The Tongariro Alpine Crossing: One of the Best Walks on Earthairport_transferbarbathtubbusiness_facilitieschild_activitieschildcareconnecting_roomcribsfree_wifigymhot_tubinternetkitchennon_smokingpetpoolresturantski_in_outski_shuttleski_storagesmoking_areaspastar

The Tongariro Alpine Crossing: One of the Best Walks on Earth

Tongariro Alpine Crossing
Tongariro Alpine Crossing | © russellstreet / Flickr
The Tongariro Alpine Crossing is, by and large, one of the greatest day walks in the world. This epic trail passes through New Zealand’s oldest national park and features some of the most incredible alpine, volcanic and glacial landscapes you will ever lay your eyes upon.

Covering a length of 19.4 kilometres (12.1 miles), the challenging 7-8 hour trek usually starts around the Mangatepopo Valley, at an altitude of 1,120 metres (3,675 feet), before entering the saddle between Mounts Tongariro and Ngauruhoe and venturing across to the South Crater. The trail then ascends to the Red Crater to reach its highest point – which comes in at a soaring height of 1,886 metres (6,188 feet) – before finally descending past some stunning glacial lakes and volcanic rock formations to reach the Ketetahi Shelter.

Tongariro Alpine Crossing © russellstreet / Flickr

Hikers can walk the track in the opposite direction if they so wish, and there are various smaller side trips they could explore along the way. Notable examples include the 15-minute detour to Soda Springs, near Mangatepopo Valley, and a side trip to Mount Tongariro. Over the years, many have also opted to spend a few hours climbing Ngauruhoe (aka Mt Doom); but since late 2017, trampers on the Alpine Crossing have been asked not to do so in order to respect the mountain’s sacred significance to the local Māori iwi (tribe).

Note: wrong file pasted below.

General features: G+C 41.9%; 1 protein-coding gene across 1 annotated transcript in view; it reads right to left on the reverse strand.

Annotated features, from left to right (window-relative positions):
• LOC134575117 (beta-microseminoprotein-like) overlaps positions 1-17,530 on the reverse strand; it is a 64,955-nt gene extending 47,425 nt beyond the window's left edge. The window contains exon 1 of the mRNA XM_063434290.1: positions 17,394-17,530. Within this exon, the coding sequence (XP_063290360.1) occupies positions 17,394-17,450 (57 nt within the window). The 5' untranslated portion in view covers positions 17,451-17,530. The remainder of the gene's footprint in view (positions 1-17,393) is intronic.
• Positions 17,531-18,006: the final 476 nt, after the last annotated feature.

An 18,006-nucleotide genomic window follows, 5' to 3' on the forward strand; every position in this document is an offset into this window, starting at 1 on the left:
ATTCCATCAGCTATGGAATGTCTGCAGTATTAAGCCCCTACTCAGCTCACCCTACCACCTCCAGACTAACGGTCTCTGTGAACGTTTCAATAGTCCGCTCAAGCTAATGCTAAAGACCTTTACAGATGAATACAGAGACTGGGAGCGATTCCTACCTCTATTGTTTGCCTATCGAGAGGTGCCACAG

View of Mt Ngauruhoe from the Tongariro Alpine Crossing © imagea.org / Flickr

In fact, all the waterways and volcanic peaks in Tongariro National Park are deemed sacred to the area’s Ngāti Hikairo ki Tongariro tribe. Because of this, visitors are advised not to enter any of the alpine lakes or waterways around the park, and not to consume any food around the Blue Lake in particular. This is meant to protect the sanctity of the natural features that made this national park not just a central focal point for Māori mythology, but were also an important component in marking its place as a UNESCO World Heritage Site; in 1993 Tongariro became the first property in the world to be listed under a newly revised criteria for cultural landscapes.

Tongariro Alpine Crossing © Darren Foreman / Flickr

Along with respecting its spiritual nature, hikers should also be wary that the Tongariro Alpine Crossing is not a journey for the inexperienced. While the trail might not be long enough to earn itself a place on New Zealand’s Great Walks list, it is centred around alpine land formations that are infamous for their volatile weather conditions. In winter (i.e. June-August), the walk can be very dangerous to do without proper alpine climbing equipment and some sections over the Red Crater can also be prone to avalanche.

Tongariro Alpine Crossing landscape in winter © Karin Noresten / Flickr

If you want to do the crossing, take extra care to equip yourself with enough clothing, water and provisions to last the full day – and check the weather forecast before you head off on your journey. The official Tongariro Alpine Crossing website should tell you everything you need to do to prepare for your trek and make the most of the wonderfully dramatic terrains that await those who embark on this amazing expedition.

Emerald Lake, Tongariro Alpine Crossing © russellstreet / Flickr